Jun 30, 2015

June Book Reviews

June was a busy month. I wasn't sure if I would get very much reading done, but I carved out time throughout my traveling, wedding-related appointments, work, packing up my apartment, and general busyness for three books. Reading is one of the things that calms me down, so it was a much-needed reward to slide into my armchair in my little reading nook. 

Kelly Tough
Erin Kelly and Jill Kelly
Erin is the eldest daughter of Buffalo Bill's former star quarterback, Jim Kelly. She shares the struggles and triumphs their family experienced while Jim underwent chemotherapy and radiation for oral cancer for the second time. Her faith in God's sovereignty amidst the unmeasurable pain of watching her beloved dad suffer from cancer was unbelievably encouraging and beautiful to witness through this book. Her honesty with her raw emotions and questions towards God made the book deeply personal and real. She didn't skirt around the painful reality of cancer while still rejoicing in God's love for her family through this time. 

The term "Kelly tough" was coined early in Erin's life and reflected their grit iron determination and resolve, but as Jim struggled through cancer treatments, it also became a reminder of the strength that he found in God to carry him through unimaginable amounts of pain. #kellytough became a popular hashtag during Jim Kelly's cancer treatments as Buffalo Bill's fans (as well as many who didn't even follow football) supported Jim and his family through their prayers, well-wishes, and encouraging messages. Thus, Erin's aptly named book came from a place of both heartache and joy, which she beautifully stitched together to be both a memoir as well as an encouragement to look to God through life's dark valleys.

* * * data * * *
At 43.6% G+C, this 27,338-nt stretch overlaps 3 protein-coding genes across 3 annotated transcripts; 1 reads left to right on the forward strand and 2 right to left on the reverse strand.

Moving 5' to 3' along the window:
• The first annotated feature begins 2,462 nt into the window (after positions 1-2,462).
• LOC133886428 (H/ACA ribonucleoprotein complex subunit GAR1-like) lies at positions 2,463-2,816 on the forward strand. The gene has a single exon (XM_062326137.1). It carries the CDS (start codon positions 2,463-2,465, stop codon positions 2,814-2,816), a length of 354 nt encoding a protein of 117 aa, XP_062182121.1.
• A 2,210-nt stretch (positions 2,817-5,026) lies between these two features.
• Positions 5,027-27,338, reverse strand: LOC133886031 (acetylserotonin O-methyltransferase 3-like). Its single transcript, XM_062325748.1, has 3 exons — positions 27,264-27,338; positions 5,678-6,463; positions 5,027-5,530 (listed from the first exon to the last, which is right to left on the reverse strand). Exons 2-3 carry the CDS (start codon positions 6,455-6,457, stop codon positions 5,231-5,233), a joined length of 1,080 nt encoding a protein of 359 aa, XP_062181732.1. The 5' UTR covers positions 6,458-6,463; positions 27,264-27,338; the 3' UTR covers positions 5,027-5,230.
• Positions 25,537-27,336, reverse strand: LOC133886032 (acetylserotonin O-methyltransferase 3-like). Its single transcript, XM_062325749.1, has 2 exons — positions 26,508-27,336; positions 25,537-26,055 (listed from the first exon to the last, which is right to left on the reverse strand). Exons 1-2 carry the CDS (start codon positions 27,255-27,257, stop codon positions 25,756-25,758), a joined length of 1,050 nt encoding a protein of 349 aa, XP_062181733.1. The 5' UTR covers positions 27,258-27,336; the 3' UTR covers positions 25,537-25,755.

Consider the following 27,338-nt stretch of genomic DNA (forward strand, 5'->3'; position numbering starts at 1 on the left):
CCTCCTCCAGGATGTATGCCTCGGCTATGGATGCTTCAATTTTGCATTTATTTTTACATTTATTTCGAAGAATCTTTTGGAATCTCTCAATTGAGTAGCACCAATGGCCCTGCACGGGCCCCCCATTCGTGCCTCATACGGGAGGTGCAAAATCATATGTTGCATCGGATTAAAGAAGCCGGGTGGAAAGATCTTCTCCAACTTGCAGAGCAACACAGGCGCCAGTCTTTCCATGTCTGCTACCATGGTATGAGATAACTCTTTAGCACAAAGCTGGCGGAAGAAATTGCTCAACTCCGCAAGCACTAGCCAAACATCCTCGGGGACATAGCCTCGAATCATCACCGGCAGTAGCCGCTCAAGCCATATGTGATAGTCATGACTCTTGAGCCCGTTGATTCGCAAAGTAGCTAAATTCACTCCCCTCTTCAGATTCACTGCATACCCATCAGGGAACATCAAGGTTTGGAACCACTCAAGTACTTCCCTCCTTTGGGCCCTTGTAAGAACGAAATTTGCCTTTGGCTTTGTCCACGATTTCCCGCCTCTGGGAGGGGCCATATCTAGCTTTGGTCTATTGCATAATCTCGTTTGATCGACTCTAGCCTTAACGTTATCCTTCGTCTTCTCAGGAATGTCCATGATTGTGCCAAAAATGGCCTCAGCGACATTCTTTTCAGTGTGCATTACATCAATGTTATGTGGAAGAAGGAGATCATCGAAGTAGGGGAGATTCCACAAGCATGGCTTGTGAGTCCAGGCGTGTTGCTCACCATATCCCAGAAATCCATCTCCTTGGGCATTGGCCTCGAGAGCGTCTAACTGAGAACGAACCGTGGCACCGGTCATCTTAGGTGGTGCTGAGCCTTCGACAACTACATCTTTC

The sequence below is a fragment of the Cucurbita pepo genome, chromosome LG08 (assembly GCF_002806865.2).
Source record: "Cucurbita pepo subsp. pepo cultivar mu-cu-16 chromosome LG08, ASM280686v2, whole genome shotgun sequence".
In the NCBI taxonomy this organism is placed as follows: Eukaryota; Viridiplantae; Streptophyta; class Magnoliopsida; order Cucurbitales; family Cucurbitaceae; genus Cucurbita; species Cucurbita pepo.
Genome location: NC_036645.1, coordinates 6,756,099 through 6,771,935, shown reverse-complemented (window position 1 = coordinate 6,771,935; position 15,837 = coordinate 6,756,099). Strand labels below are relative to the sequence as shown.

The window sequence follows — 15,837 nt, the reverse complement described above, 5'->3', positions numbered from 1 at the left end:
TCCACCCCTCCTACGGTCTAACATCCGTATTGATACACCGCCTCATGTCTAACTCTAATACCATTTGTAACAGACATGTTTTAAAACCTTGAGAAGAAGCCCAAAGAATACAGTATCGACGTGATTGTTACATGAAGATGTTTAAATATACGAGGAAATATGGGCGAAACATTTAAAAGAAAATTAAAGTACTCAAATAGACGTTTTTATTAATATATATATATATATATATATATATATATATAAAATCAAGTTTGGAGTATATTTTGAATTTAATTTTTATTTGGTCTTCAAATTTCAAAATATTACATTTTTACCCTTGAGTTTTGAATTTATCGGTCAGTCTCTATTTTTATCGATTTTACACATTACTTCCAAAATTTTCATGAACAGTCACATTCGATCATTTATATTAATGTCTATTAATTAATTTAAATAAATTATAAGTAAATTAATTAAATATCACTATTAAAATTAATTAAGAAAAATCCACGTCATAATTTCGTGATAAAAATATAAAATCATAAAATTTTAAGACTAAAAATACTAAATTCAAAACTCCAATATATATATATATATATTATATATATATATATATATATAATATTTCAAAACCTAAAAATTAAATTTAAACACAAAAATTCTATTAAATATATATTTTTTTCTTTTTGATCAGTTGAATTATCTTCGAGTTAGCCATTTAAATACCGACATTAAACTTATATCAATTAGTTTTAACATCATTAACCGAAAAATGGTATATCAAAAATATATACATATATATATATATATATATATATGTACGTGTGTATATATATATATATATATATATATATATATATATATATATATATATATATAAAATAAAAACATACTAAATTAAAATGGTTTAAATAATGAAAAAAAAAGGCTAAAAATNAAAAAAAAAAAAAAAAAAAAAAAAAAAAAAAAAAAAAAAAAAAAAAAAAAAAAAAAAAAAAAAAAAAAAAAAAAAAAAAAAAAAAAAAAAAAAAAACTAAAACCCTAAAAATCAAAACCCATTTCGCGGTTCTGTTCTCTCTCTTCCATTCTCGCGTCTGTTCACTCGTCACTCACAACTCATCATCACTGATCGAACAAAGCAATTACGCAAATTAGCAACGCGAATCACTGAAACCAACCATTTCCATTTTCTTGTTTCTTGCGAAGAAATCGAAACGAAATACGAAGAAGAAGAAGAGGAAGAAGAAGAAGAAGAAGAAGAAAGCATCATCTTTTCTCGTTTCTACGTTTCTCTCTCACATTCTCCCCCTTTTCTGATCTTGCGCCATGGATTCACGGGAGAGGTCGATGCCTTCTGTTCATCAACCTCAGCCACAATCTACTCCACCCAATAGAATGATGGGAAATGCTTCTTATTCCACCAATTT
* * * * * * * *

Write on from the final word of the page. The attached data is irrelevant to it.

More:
**** Disclosure: I received a copy of this book for free through Icon Media Group  in exchange for this review. All opinions expressed are my own.
The Porcelain Thief: Searching the Middle Kingdom for Buried China
Huan Hsu
Huan is a Chinese-American journalist from Utah who embarks on a journey through China to discover his family's history as he searches for buried porcelain belonging to his great-great-grandfather. Buried in 1938 when the Japanese army arrived in his small village, forcing him to flee with his family, Huan's great-great-grandfather's porcelain becomes somewhat of a family legend. Some say it was dug up by neighbors or distant family for monetary value (it was thought to be equal in value to royal porcelain) while others want to forget the past and it's mysteries. Huan Hsu expertly blends a memoir, travelogue, social and political history into a witty and entertaining book that walks the reader through China -- past and present.

**** Disclosure: I received a copy of this book for free through Blogging For Books  in exchange for this review. All opinions expressed are my own.
And the Shofar Blew
Francine Rivers
I love everything Francine Rivers writes and this book certainly did not disappoint. Though I was more used to Francine's historical fiction (Redeeming Love and the Mark of the Lion series), this present-day story was expertly written. Paul Hudson is the central figure of the book. A young, new pastor of a small church of senior citizens, his desire to serve the Lord as the new pastor morphs over the years into  people-pleasing and ultimately selfish motives. Those affected on the sidelines include his loving wife, his son, and true friends who try to correct him along the way. The book was realistic and cautionary in many ways, but also full of redemption and the gospel message interwoven amidst the pages in the artistic style of Rivers. 


  1. I enjoyed reading your reviews! Reading calms me, too, but lately I just haven't felt like it - I'm gonna have to work on that. I'm keeping you & Greg in my prayers during this engagement season.


    1. Thanks, Bess!! I appreciate your prayers and will be praying for you too!! Email me updates when you have time! :)


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Elle Alice